Support for students’ mental health

(Antonius Ferret via Pexels)

Elsie Lange

The Victorian government has announced it will invest $200 million to expand its Mental Health in Primary Schools program to every government and low-fee non-government primary school in the state.

By 2026, 1800 school campuses will employ a mental health and wellbeing leader to implement a whole-school approach to wellbeing.

Announcing the program’s expansion, Macedon MP Mary-Anne Thomas said every child in the region will have access to “safe, tailored care” through their school.

“This is a historic moment in building our new mental health system, and one that will make a profound change to the way we support Victorians for generations to come.”

The program builds on a pilot with 100 schools in partnership with the Murdoch Children’s Research Institute and the University of Melbourne – more than 95 per cent of the mental health leaders said the model improved the schools capacity to help students’ needs.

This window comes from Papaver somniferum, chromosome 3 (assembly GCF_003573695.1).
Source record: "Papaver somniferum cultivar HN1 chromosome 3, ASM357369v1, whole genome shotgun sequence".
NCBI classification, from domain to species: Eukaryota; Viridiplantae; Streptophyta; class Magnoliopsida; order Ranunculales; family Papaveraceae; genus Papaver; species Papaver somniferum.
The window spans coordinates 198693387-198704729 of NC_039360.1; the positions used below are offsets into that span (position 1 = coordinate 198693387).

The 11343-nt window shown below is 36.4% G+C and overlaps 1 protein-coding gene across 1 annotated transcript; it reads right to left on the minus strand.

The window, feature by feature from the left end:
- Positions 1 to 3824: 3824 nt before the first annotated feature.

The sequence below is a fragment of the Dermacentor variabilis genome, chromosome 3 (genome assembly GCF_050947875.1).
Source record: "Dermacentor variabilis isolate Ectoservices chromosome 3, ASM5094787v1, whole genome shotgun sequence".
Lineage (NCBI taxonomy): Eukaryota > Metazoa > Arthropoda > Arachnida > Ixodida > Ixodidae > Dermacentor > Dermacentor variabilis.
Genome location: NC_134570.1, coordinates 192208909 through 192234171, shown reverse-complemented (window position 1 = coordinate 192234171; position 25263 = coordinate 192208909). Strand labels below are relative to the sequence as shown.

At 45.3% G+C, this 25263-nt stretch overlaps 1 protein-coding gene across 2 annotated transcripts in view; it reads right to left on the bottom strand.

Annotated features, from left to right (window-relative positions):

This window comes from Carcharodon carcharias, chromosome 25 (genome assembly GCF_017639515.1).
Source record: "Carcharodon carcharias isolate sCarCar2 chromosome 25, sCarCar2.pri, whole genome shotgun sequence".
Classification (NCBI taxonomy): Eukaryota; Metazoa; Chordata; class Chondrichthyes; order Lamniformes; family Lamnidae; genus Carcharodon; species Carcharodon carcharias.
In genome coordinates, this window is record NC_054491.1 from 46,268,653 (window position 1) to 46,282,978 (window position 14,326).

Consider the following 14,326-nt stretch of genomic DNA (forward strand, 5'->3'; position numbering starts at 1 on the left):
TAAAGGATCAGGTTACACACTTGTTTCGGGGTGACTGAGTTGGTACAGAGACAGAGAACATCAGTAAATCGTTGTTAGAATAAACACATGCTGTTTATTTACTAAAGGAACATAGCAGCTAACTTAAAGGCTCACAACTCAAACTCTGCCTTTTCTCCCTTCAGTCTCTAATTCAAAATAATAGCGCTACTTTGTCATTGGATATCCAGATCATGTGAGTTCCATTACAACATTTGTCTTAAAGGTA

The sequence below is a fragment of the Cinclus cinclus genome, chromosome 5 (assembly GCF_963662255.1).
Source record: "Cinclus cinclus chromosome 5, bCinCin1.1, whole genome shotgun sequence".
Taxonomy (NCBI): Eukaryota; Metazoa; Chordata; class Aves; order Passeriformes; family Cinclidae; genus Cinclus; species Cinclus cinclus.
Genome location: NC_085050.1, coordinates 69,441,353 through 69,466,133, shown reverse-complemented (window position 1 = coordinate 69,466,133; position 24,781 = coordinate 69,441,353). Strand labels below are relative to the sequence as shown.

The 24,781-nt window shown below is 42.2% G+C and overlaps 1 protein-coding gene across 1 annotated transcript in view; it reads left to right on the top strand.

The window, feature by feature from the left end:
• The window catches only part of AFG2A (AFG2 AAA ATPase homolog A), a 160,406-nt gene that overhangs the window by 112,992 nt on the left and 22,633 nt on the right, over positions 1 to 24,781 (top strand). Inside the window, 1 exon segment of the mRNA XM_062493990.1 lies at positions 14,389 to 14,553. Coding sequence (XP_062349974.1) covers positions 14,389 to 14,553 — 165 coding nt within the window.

According to a government statement, since the start of the trials students have improved their mental health and wellbeing, as well as social, academic and vocational outcomes.

“The Royal Commission into Victoria’s Mental Health System highlighted that schools play an important role in identifying children with mental health and wellbeing challenges who can then be referred to treatment, care and support if needed,” the government said.